Gerald Meral’s Back…With a New Ballot Initiative…and a New Associate.
In Part l, it was revealed that Gerald (Jerry) Meral, and Joseph Caves (Tom Steyer’s Proposition 65 money man) both submitted proposition language for water bond ballot initiatives a couple of weeks apart, in July 2017. The two initiatives are remarkably similar — even have the same wording in numerous places — and suggest coordination to ensure passage of one or the other. Meral’s ballot initiative would raise $8.4 billion, while Cave’s is for $8 billion, according to the state’s Office of the Legislative Analyst. The LAO offers modest fiscal analysis but did acknowledge it will take $17.3 billion to pay off principal ($8.9 billion) and interest ($8.4 billion) on bonds over a 40-year period.
Remarkably, California’s Legislature also considered during the recently closed session,AB 18 by Assemblyman Eduardo Garcia (D- Coachella), a Parks and Water Bond bill that died in committee, and Senate Pro Tempore Kevin De Leon (D-Los Angeles) SB 5, now on Gov. Jerry Brown’s desk for approval or veto and, if signed, would appear on California’s next election ballot.
AB 18 was a more “modest” $3.1 billion bond measure, and SB 5 passed the California legislature at $3.5 billion in new general-obligation bonds. Like the Meral and Caves citizen initiative proposals, both shared supporters, sponsors and had some language in common, suggesting more coordination.
All four measures broadly benefit a common group of non-profit and quasi-governmental green conservation organizations. But why are these powerful groups coordinating to provide the huge sums of money that flow through Cave’s proposed bond to various state and regional conservancies created by or influenced by Resources Legacy Fund, Resources Legacy Foundation and Resources Law Group, other than cronyism? Who are these groups, who do they represent, what services do they provide to the public that warrants hundreds of millions of taxpayer money and expensive bond debt doled out from the public purse?
The non-profit groups and lobbyists behind Meral’s, Caves’, Garcia’s and De Leon’s ballot initiatives have been feeding for years at the government money trough, doing little or nothing to actually help improve California’s deteriorating state parks or the state’s water storage or delivery issues, while trails and facilities declined in the California State Park System and the water deficit in California only grew worse.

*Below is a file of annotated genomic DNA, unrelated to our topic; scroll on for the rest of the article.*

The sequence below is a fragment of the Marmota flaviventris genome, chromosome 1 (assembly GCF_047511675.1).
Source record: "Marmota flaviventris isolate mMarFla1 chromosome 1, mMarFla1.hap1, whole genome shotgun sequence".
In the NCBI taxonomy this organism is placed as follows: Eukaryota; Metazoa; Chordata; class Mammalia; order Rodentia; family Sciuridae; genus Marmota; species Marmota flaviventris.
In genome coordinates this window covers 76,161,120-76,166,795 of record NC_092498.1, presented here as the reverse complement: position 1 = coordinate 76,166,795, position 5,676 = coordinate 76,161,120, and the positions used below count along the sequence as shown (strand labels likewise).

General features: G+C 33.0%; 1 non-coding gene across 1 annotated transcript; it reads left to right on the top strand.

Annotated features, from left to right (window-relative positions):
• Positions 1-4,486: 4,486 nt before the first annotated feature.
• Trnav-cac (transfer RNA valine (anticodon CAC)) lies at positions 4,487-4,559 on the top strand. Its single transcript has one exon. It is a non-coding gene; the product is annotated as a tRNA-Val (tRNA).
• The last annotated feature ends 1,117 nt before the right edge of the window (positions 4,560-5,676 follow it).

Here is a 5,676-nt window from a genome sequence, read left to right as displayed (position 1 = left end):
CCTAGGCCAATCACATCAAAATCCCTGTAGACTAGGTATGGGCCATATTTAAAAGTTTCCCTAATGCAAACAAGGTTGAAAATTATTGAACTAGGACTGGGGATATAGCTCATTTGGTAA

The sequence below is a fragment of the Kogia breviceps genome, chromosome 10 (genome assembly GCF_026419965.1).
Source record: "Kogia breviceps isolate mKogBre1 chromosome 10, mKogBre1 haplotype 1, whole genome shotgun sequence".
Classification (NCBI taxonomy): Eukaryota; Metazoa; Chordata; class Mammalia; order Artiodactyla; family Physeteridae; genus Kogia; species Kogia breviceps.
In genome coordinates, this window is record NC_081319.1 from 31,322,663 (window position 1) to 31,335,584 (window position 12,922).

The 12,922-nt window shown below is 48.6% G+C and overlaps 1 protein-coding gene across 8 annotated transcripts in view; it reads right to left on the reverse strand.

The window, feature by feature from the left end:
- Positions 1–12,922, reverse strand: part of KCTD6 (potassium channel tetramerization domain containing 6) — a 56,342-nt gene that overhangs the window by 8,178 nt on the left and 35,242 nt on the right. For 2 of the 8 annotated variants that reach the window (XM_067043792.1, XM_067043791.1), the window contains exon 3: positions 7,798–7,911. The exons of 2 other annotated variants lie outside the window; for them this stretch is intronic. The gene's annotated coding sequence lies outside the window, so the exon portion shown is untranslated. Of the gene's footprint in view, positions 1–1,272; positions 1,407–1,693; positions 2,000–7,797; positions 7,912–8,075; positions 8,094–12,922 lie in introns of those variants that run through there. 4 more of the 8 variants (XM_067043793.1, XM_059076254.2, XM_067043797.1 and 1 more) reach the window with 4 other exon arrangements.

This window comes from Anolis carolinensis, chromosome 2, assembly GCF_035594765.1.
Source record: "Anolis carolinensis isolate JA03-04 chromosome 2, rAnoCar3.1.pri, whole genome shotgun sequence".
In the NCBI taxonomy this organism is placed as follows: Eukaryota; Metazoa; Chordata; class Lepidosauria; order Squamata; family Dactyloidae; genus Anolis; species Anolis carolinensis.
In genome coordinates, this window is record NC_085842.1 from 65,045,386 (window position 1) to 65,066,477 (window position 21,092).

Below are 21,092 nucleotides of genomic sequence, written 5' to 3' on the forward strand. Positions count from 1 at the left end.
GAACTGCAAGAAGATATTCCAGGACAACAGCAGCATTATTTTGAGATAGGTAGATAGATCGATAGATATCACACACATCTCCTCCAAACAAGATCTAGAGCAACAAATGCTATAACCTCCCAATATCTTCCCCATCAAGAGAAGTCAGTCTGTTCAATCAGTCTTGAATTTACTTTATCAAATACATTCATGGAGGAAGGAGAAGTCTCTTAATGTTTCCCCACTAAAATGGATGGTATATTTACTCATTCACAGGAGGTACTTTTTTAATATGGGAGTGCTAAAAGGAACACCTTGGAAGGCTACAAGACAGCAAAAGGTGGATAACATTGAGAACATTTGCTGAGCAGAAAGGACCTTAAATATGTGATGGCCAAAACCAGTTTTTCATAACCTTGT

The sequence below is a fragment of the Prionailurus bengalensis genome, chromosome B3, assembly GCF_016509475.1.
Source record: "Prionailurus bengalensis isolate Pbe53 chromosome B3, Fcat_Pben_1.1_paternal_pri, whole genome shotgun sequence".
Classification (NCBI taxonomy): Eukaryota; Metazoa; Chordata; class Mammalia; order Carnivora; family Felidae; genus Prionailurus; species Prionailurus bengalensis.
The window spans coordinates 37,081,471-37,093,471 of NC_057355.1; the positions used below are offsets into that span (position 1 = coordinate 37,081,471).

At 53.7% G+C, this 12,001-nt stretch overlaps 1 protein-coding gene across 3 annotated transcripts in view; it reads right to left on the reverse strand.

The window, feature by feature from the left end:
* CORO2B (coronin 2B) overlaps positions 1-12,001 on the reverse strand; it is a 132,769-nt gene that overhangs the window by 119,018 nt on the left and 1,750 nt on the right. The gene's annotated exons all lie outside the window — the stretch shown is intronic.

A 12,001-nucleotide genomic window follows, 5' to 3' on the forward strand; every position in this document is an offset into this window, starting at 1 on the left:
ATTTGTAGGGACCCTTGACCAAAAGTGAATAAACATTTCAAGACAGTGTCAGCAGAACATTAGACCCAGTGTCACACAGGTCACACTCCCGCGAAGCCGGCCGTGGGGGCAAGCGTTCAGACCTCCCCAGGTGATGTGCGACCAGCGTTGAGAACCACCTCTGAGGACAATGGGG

“Handling millions of dollars and tracking hundreds of projects can be hard work — and sometimes the big foundations need a little help. That’s where groups like the Resources Legacy Fund (RLF) come in, helping donors to set goals, develop strategies, and execute initiatives. Some of the largest foundations in the conservation field have relied on RLF for help. These groups include the Packard Foundation, the Gordon and Betty Moore Foundation, and the Hewlett Foundation.”
“The Packard Foundation acknowledges RLF as a ‘longtime partner’ and relies heavily on the organization for its grantmaking.”
There are several aspects to the Joseph Caves and Resource Legacy Fund story.
Joseph Caves is the dominant lobbyist and strategist for the environmental community, co-founder of the Conservation Strategy Group, which claims to be “Advancing AB 32 goals through natural resources, clean energy, and clean transportation policy.” Caves also served in the Legislature as a committee consultant and legislative director for more than a decade.
According to California Fair Political Practices Commission (FPPC) filings, Joseph Caves is also a principal at Capitol Webworks LLC, a social media and traditional public relations business that pushed Proposition 39 in 2012, a tax increase, with major funding from hedge fund manager Farallon Capital Management LLC’s former co-senior managing partner, major climate-change contributor, and rumored gubernatorial candidate, Tom Steyer.
Caves ran Tom Steyer’s Proposition 39 campaign in 2012. “Prop. 39 would require businesses headquartered out of the state to use the ‘single sales factor method,’ in which their tax liability is based solely on their amount of sales in the state,” I reported in 2012. Prop. 39 passed and was expected to generate $1.1 billion a year. But it also required that half of the Prop. 39 money raised fund green energy saving projects in California’s public schools.
Of the $33,280,000 that Tom Steyer gave to the Proposition 39 proponents committee in 2012 to gain passage, Cave’s Conservation Strategy Group received $461,114 and Capitol Webworks $450,000, according to the committee’s FPPC filings for that election cycle. Steyer’s contribuitons included $5,500,000 to two other pro-Proposition 39-related committees related to Joseph Caves and Creative Strategy Group.